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Lecture

PSY100 lecture note


Department
Psychology
Course Code
PSY100H1
Professor
Dan Dolderman

Page:
of 2
PSY100 #21 Personality Dec 1-Tuesday: By SiLu Liu
Personality
90MC, Chapter 1: less
The rest: 6 q per chapter
Over-represent after midterm 2, *study social psychology (application)*
Dec 4th psy 1:00-3:00 trivia, register for it first
BIG FIVE!!!**, NO historical personality theory before big five
Personality: the search for stable attributes of the self
-a long, contentious, influential history
-theorists have argued about just how useful personality constructs are, ranging from
attributing much our experience and behaviour to the influence of stable dispositional
factors, to arguing that personality traits are so unstable across time and situation that
they have very little utility
-of course, now were somewhere in the middle
Freud
-he launched the study of personality, by developing an incredible, complex theory of
personality based on the in-depth analyses he made of the patients he treated in his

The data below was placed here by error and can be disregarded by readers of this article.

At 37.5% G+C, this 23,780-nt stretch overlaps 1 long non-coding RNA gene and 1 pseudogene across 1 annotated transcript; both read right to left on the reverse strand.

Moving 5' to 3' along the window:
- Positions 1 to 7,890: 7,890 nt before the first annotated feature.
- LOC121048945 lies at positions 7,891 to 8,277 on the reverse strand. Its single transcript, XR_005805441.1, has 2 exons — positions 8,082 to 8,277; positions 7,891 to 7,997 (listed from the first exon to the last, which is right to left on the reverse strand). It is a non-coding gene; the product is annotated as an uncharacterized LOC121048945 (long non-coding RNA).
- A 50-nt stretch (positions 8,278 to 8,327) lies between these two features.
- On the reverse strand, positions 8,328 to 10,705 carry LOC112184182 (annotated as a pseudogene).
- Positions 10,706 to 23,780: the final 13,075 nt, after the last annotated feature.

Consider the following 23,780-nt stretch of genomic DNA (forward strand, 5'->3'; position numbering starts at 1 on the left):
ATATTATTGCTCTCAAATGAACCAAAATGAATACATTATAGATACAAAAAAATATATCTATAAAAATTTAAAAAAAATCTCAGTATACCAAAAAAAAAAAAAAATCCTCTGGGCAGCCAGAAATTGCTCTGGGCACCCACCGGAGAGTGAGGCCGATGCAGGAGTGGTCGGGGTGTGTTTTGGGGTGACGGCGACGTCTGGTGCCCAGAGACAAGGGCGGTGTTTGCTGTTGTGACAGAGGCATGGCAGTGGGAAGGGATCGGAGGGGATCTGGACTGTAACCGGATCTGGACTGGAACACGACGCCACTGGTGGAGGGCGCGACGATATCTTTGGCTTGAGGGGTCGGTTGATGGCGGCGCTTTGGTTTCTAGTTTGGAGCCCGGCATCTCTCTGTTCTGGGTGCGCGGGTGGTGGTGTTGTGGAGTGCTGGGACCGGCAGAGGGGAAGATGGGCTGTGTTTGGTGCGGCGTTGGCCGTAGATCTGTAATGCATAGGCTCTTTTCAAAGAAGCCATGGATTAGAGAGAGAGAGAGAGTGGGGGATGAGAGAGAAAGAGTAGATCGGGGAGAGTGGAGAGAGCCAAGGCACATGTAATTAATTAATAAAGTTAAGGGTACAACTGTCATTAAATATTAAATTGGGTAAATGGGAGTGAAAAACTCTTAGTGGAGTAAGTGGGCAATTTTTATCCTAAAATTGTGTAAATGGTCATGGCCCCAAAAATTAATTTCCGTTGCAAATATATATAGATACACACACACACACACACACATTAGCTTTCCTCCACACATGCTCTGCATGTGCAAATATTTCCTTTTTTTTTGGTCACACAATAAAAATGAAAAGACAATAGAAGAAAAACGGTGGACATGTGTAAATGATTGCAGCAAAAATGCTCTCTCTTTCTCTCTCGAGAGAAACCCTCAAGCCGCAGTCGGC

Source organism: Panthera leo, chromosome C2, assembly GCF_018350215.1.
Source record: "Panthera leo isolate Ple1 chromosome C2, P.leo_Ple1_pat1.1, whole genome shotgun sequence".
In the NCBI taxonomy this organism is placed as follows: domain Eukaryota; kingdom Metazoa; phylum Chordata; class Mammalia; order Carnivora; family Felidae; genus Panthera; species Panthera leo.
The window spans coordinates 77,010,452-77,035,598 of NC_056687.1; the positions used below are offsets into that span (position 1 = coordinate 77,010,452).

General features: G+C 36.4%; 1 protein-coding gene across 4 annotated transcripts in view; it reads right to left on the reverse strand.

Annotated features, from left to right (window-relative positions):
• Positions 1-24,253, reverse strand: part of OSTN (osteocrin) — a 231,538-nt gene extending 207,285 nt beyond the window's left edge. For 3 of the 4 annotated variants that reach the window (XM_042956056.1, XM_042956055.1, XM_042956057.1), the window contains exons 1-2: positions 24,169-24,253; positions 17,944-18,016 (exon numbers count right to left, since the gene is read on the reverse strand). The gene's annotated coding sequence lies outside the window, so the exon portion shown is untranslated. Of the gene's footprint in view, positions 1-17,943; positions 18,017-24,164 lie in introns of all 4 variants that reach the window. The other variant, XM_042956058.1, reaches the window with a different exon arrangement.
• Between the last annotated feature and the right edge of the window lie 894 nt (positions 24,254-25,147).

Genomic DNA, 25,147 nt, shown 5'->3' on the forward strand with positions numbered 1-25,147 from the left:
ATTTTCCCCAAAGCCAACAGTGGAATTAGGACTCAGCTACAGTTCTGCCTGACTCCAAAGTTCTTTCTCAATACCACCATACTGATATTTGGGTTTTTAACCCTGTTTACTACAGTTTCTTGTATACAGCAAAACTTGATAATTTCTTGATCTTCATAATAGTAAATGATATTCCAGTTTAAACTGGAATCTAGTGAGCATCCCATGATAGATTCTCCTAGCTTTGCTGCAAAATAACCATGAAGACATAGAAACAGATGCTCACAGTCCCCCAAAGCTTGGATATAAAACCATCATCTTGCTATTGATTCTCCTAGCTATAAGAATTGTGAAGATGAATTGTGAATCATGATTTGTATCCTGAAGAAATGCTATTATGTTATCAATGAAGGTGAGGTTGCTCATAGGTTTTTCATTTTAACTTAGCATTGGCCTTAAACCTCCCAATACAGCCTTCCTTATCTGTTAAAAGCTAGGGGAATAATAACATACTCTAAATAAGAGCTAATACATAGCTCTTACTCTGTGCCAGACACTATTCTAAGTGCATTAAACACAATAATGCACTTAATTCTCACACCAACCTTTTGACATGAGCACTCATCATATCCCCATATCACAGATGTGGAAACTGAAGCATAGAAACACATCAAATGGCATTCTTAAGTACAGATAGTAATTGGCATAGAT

practice
-although few psychologists today consider themselves Freudians, he left an enduring
legacy on not only psychology, but on our entire culture
-e.g. defences, repression, Freudian slips…
Freuds personality theory: three structures
-id: seat of our passion, Caliban; basic drives; the pleasure principle, which is our basic
life force; the accelerator:
-superego: our conscience; internalized standards of morality and social norms; socialized
within us as we develop; the break
-ego: our rational, problem-solving decision maker; the CEO, trying to balance the lusts of
the id with the constraints of the super-ego…>>>
-examining the conflicts that occur was thought to provide great insights into our
motivations and behaviours.
-e.g. the ego has many strategies at its disposal to help it >>>
Cognitive Dissonance
(how ppl explain themselves)
1
www.notesolution.com
PSY100 #21 Personality Dec 1-Tuesday: By SiLu Liu
-In social psychology, these types of ego-defenses were explored in a powerful theory called
cognitive dissonance theory.
-e.g. Festiner & Carlsmith dissonance study. **
Boring task for $1 vs. $20. Tell ppl its cool (changes ur own view)
If pay $20 to lie, they still think experiment is boring, paid to lie.
If pay $1 to lie, they come to think the experiment is interesting. (perception changed!!)
We like what we suffer fore.g. hazing rituals; foot-in-the-door & cults; war-time
friendships; being embarrassed
Our power of rationalization & biased thinking can be remarkably resistant to reality
e.g. the end of the world cult (wait for aliens but didnt come, they turned the
embarrassment into a further explanation for their beliefs, they saved the world)
2
www.notesolution.com